The resilience shown by British consumers, employers and the financial markets in the wake of the 7 July bombings will be tested to the limit after yesterday's outrages, economists have warned.
The attacks on three Tube trains and a bus exactly a fortnight after the explosions that killed 56 people will stoke fears of a sustained bombing campaign.
"When it seemed to be a one-off event, people felt they had been lucky to avoid it," said Malcolm Barr, a UK economist for JP Morgan investment bank.
"If you get regular interruptions to the transport network from incidents of these kinds... then there has to be a change in the way we look at it."
On 7 July, police evacuated large parts of the capital and advised shoppers to stay away. But the 77 per cent slump in shopper numbers had turned into a 20 per cent rise in visits to shopping centres over the subsequent weekend.
While the FTSE index of leading shares slumped 200 points or 4 per cent within an hour of the bombs, within a week it was above the level before the explosions.
Yesterday, there was little sign of immediate panic in the City. The FTSE did fall 75 points within minutes of the news breaking, but ended the day six points up.
"The markets responded with a stiff upper lip," said Dominic Walley at the Centre for Economics and Business Research. "Whether that remains the case after today, I don't know."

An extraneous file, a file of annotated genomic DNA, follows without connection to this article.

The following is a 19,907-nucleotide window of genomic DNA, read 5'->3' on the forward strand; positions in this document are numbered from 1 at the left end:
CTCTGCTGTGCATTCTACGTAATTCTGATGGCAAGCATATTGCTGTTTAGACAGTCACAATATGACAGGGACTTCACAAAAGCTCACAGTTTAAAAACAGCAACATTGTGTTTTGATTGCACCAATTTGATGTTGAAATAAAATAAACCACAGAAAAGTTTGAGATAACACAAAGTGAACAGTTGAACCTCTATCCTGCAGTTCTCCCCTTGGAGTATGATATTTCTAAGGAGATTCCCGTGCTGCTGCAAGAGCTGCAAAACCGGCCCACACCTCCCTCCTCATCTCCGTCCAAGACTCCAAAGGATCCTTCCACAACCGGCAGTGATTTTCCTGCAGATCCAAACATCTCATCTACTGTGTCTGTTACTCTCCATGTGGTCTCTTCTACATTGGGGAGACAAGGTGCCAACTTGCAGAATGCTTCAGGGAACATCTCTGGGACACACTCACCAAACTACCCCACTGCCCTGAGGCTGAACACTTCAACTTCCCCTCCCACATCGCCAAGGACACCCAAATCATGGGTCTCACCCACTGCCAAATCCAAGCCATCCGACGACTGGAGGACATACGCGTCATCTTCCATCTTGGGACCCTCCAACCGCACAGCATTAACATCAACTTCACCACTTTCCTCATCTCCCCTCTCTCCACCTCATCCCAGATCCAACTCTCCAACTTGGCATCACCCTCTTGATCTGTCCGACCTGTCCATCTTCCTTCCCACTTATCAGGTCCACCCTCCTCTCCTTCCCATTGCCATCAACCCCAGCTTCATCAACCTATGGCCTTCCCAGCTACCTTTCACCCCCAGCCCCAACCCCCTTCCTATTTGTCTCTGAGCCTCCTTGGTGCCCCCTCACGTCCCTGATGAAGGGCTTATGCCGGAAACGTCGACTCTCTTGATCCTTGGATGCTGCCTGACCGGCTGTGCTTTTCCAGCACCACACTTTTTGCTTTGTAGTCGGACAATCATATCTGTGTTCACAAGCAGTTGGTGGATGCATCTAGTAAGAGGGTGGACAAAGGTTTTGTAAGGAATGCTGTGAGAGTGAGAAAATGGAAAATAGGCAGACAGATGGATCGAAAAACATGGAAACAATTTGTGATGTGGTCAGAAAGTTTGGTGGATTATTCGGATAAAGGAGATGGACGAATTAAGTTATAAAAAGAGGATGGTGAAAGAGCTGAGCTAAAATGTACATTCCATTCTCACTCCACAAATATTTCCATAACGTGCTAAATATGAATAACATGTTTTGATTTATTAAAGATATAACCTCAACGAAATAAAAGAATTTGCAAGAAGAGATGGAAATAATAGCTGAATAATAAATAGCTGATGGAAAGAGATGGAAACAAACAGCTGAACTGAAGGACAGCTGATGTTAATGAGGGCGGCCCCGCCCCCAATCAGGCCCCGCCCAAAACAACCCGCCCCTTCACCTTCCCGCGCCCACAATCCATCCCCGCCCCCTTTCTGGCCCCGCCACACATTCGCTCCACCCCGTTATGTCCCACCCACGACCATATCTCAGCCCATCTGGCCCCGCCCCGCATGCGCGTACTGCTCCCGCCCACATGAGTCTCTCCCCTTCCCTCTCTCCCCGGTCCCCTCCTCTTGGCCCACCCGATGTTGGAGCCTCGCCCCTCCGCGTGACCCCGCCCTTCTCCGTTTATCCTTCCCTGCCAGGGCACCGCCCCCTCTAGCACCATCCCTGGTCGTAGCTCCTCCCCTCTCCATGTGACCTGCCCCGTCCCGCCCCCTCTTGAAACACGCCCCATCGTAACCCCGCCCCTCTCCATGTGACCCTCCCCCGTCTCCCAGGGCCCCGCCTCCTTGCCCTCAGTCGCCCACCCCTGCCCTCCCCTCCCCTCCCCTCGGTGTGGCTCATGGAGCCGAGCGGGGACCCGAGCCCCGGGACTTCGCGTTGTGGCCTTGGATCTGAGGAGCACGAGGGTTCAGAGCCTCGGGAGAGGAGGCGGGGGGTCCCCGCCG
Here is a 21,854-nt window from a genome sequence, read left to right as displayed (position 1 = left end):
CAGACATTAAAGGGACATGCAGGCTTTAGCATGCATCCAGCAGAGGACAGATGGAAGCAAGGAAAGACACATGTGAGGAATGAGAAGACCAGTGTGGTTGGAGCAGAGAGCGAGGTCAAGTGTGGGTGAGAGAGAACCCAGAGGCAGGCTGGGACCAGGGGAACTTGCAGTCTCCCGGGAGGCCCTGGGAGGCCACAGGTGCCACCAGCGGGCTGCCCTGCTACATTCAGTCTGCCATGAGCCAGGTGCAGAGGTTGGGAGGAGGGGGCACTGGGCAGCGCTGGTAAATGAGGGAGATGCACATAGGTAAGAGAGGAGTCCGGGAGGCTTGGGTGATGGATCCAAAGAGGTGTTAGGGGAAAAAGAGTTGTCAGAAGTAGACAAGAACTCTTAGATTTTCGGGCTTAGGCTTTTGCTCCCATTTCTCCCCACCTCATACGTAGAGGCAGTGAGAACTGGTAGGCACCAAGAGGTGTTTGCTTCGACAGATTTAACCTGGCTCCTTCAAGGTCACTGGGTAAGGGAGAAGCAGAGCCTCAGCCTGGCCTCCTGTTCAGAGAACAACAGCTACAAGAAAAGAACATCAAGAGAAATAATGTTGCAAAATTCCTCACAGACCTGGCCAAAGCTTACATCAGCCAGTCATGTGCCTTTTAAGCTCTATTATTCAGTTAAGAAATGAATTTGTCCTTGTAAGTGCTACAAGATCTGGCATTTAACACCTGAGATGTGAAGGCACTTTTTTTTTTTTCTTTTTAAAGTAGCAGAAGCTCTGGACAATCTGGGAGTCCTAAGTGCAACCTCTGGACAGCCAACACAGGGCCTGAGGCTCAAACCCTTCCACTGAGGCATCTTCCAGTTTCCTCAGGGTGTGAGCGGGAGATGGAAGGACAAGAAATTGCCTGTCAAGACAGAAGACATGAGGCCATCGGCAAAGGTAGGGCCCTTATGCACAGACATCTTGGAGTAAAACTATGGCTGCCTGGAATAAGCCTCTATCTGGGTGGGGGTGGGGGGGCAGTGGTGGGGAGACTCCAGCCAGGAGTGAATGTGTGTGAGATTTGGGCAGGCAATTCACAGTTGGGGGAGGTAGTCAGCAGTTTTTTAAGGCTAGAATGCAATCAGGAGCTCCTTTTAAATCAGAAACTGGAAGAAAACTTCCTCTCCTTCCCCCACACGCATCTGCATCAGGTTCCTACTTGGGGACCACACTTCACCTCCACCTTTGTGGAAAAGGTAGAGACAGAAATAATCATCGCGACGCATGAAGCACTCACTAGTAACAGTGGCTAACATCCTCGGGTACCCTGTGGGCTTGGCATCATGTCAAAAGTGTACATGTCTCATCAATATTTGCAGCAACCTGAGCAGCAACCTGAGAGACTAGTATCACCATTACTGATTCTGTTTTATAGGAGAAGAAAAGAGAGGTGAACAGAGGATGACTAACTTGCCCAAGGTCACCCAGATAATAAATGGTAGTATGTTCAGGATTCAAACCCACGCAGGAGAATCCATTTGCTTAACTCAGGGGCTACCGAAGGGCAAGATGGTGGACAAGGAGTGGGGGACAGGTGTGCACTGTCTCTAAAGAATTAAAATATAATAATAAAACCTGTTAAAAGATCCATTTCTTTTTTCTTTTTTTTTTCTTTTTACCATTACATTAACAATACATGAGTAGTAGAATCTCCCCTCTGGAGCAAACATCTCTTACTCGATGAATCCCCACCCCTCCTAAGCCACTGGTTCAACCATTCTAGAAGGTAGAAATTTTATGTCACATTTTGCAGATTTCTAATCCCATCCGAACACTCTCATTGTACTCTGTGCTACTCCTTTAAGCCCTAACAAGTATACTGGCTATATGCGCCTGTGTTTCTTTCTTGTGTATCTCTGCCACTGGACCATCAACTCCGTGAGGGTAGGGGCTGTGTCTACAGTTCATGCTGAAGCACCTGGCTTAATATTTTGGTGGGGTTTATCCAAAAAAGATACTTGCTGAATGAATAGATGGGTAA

The key issues for the economy in the wake of the latest bombs are the impact on the transport system, consumers' eagerness to spend, tourists' willingness to come to the UK and the rising bill for policing the capital's streets and Underground system.
The attacks come at a time when consumer spending was slowing rapidly anyway and the CEBR said the events of 7 July would wipe 0.2 percentage points - equivalent to some £2bn - off economic growth this year.
The British Retail Consortium estimates that London retailers take in around £280m worth of sales on a typical day. Yesterday, services on five Tube lines were suspended, depriving central London shops of much-needed custom.
Mr Walley said the worst impact could come from a sudden drought of high-spending tourists during the peak season. The capital draws about 30 million tourists spending £15bn each year - equivalent to an eighth of London's economy - according to the London Development Agency.
The one silver lining is that the Bank of England has room to cut interest rates to offset a downturn.Reuse content